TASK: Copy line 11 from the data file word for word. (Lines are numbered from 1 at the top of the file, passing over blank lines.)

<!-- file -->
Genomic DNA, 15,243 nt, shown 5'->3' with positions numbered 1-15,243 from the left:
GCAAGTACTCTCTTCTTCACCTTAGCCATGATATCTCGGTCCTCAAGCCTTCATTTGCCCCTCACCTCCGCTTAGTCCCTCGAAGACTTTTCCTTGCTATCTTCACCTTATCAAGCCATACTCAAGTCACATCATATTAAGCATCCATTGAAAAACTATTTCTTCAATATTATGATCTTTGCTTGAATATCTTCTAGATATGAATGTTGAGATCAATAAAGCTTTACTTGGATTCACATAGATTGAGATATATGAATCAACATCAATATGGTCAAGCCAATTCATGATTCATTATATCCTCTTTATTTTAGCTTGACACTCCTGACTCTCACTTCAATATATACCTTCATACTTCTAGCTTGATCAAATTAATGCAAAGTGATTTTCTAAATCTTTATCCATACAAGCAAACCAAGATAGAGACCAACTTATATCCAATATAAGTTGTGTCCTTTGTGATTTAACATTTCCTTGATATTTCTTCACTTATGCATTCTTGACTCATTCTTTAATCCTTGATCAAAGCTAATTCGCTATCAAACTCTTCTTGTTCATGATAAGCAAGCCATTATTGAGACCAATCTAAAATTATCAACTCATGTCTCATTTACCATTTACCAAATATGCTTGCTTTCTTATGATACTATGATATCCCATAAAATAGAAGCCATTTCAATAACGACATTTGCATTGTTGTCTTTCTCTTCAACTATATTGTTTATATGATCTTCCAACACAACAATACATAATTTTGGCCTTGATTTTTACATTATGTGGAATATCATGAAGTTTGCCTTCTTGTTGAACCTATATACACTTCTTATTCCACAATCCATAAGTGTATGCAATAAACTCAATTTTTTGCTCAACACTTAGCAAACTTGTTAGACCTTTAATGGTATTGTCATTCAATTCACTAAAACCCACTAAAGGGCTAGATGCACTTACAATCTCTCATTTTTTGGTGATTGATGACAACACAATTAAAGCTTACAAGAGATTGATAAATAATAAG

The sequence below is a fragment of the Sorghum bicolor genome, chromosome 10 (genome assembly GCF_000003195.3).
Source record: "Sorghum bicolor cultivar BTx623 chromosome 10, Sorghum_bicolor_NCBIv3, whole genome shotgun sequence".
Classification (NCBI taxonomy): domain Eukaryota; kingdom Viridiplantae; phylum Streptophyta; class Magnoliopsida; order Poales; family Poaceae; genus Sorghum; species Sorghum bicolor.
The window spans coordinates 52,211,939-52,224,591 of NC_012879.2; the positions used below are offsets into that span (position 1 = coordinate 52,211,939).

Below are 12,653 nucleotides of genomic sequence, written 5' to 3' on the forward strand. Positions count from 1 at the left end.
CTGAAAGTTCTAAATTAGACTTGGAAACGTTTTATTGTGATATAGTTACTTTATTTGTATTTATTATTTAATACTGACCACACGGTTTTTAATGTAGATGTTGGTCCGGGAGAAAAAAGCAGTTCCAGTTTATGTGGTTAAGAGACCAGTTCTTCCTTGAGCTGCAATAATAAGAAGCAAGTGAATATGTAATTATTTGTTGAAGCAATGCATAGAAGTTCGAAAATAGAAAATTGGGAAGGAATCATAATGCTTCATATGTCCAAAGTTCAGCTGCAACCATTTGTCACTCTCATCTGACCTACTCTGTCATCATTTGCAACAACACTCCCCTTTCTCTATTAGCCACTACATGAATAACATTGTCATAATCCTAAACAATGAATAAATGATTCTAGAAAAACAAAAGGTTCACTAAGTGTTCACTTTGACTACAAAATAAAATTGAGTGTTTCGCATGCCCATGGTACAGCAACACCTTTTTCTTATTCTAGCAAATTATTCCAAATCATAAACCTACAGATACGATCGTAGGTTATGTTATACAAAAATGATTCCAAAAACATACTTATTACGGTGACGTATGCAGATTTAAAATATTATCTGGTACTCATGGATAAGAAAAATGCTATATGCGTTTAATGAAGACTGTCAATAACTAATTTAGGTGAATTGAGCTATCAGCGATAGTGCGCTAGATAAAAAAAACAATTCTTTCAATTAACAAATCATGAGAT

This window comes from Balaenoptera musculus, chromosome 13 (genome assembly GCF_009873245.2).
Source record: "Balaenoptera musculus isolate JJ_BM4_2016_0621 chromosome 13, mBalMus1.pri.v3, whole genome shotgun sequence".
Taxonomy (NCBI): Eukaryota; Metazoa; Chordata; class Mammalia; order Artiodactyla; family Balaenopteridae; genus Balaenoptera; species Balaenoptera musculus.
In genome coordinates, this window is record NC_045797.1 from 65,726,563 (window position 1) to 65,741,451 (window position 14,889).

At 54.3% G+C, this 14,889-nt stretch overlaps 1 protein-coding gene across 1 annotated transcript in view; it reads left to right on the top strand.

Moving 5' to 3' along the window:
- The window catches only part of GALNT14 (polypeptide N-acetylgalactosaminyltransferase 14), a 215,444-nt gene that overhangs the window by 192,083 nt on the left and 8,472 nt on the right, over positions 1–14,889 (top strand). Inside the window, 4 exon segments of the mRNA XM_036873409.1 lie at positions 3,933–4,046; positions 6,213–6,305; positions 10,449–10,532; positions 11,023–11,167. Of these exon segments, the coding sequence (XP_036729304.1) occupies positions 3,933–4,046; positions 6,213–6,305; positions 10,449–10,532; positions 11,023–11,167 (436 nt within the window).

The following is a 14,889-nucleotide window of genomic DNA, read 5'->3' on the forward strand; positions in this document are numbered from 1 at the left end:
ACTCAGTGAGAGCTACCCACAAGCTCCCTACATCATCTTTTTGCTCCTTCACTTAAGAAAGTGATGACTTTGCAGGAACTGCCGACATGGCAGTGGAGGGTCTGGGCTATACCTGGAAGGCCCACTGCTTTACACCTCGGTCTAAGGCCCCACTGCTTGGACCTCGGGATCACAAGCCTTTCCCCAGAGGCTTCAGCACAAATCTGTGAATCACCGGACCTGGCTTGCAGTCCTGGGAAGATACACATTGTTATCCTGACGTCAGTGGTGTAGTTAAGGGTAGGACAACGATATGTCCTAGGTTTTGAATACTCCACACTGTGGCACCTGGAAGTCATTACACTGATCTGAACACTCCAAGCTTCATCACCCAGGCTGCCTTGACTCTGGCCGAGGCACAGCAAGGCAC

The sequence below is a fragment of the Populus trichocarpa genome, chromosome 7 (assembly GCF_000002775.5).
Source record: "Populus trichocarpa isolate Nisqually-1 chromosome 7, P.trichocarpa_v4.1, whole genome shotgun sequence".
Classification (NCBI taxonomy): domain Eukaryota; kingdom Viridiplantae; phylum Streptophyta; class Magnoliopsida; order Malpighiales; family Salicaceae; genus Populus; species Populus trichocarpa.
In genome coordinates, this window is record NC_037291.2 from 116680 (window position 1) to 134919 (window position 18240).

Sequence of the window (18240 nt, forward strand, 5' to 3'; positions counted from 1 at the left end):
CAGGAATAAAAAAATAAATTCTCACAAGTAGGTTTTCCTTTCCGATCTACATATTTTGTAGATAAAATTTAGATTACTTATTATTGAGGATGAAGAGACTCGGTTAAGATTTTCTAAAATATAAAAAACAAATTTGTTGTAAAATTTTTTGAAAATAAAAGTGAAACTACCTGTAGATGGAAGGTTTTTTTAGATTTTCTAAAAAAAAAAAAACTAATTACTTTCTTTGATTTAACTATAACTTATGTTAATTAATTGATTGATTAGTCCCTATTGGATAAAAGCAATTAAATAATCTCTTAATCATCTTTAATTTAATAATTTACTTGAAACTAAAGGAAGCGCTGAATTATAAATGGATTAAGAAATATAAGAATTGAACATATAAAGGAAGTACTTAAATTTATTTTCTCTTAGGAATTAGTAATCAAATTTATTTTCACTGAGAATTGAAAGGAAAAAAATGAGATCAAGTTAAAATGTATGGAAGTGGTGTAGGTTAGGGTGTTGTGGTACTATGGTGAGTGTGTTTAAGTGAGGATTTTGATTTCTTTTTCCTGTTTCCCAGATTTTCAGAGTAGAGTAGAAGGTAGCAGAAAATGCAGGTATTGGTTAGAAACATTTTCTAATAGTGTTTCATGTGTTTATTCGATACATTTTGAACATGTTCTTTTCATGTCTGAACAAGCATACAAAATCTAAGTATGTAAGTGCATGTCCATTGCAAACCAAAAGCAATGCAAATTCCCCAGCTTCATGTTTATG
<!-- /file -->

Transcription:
Taxonomy (NCBI): Eukaryota; Metazoa; Chordata; class Mammalia; order Artiodactyla; family Balaenopteridae; genus Balaenoptera; species Balaenoptera musculus.